Trust Parents with School Grading System

No good reason to complicate or hide information

Editor's Note: This article was originally published in The Detroit News on March 22, 2017.

Hoping to reverse a trend that has put our state in the bottom 10 in academic achievement, Gov. Rick Snyder’s 21st Century Education Commission issued a broad series of recommendations.

The commission laid down the principle that professional educators should partner with parents. “Michigan must be much more intentional about nurturing parent engagement,” it said in its report. Among its many recommendations, the commission has told the state’s department of education to come up with “user-friendly tools to navigate educational options,” including a parent information website.

School leaders who want to get parents involved have another tool for sure success: Tell them, in a way they can easily grasp, how well schools are doing. Assigning schools letter grades conveys that result clearly. Parents may accept or reject the information, but it’s hard for school leaders to treat parents as full partners if state officials won’t take this simple step of trust.

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Days after the report’s release, state Superintendent Brian Whiston and the State Board of Education backtracked from plans, months in the making, to issue schools across the state A-F letter grades. Last year Snyder and the Legislature approved the use of an A-F system but only for schools in Detroit.

In a system where every parent could freely direct education funds to a school or another educational service of their choice, a state-issued school grading system would be redundant at best, intrusive at worst. But in today’s system, heavily regulated and funded by state dollars, offering a simple and transparent grade can be a powerful way to inform parents and encourage schools to get better.

Researchers measured the benefit of Florida’s letter grade system in test scores, observing that “schools facing accountability pressure changed their instructional practices in meaningful ways.” Evidence from New York City similarly found that F schools started to make gains, at least until a new mayor arrived and stopped grading them.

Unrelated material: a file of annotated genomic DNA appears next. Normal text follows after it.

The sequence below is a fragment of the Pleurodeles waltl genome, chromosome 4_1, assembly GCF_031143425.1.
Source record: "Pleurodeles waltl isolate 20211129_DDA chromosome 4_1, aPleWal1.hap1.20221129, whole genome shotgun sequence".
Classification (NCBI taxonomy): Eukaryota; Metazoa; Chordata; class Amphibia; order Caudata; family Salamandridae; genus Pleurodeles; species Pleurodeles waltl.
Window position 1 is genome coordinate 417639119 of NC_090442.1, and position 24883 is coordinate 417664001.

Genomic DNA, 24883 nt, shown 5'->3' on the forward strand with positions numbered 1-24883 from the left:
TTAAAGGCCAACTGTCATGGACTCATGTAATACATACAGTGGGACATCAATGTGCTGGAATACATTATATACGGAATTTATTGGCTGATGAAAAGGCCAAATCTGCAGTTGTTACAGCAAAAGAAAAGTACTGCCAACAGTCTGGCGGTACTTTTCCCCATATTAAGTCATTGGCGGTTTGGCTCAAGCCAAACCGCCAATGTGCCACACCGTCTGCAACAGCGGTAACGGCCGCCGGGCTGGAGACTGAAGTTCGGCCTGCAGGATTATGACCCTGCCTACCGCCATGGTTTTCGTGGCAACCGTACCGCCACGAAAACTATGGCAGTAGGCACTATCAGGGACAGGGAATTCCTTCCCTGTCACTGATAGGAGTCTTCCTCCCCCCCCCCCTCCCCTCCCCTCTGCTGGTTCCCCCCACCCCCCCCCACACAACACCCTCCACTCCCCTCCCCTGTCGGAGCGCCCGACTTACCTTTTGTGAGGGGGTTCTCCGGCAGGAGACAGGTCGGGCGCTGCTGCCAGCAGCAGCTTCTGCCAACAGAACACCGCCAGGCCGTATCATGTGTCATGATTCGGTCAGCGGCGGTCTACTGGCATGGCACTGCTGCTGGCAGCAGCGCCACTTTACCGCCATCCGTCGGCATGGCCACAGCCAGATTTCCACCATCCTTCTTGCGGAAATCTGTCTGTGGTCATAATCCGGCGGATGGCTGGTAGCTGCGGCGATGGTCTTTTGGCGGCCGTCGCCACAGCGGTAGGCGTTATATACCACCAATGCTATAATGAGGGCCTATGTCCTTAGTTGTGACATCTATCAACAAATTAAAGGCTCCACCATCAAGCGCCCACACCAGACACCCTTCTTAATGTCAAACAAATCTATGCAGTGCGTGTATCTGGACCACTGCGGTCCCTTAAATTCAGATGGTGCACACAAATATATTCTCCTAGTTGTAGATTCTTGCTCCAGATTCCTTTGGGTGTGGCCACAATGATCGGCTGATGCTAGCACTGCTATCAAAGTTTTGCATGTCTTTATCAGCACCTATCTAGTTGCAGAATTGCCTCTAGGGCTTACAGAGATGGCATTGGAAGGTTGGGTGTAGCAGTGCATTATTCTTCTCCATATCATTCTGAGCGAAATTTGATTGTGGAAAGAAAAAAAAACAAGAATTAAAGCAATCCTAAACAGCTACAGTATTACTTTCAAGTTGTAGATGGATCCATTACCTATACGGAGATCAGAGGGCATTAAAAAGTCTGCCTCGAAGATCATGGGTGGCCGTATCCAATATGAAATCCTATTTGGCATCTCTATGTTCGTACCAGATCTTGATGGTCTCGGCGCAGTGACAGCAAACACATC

The Mackinac Center long has been a critic of the state’s Top-to-Bottom rankings, which reflect student poverty more than school quality. But the newly proposed system balances a strong emphasis on measuring where a student is now with how much she has learned from one year to the next. Some schools are not only missing the mark; they also fail to do a good job helping the students who start out behind to catch up.

If we can reasonably believe that a new reporting system will identify substandard schools, there’s no good reason to complicate that information or hide it from parents, businesses and other community members who will foot the bill for changes. An early warning system will work most effectively when enough people can hear and recognize the alarm.

Even so, a single letter grade doesn’t lessen the need for a clear and detailed picture of a school. Some people will visit an online dashboard that contains the underlying information, and some will even do additional research.

Something as simple as a letter grade captures people’s attention, sparks a conversation and raises the profile of public education in public debates. Small wonder then that the idea of A-F school grading is attractive outside the Lansing bubble. A 2016 survey found 78 percent of Michigan voters favored letter grades for schools.

It’s encouraging that the governor’s commission wants more schools to seek out partnerships with parents. Children benefit when families and educators are on the same page, and when schools listen to parents and value their input. The more parents are informed and engaged, the more those important conversations will become a priority.


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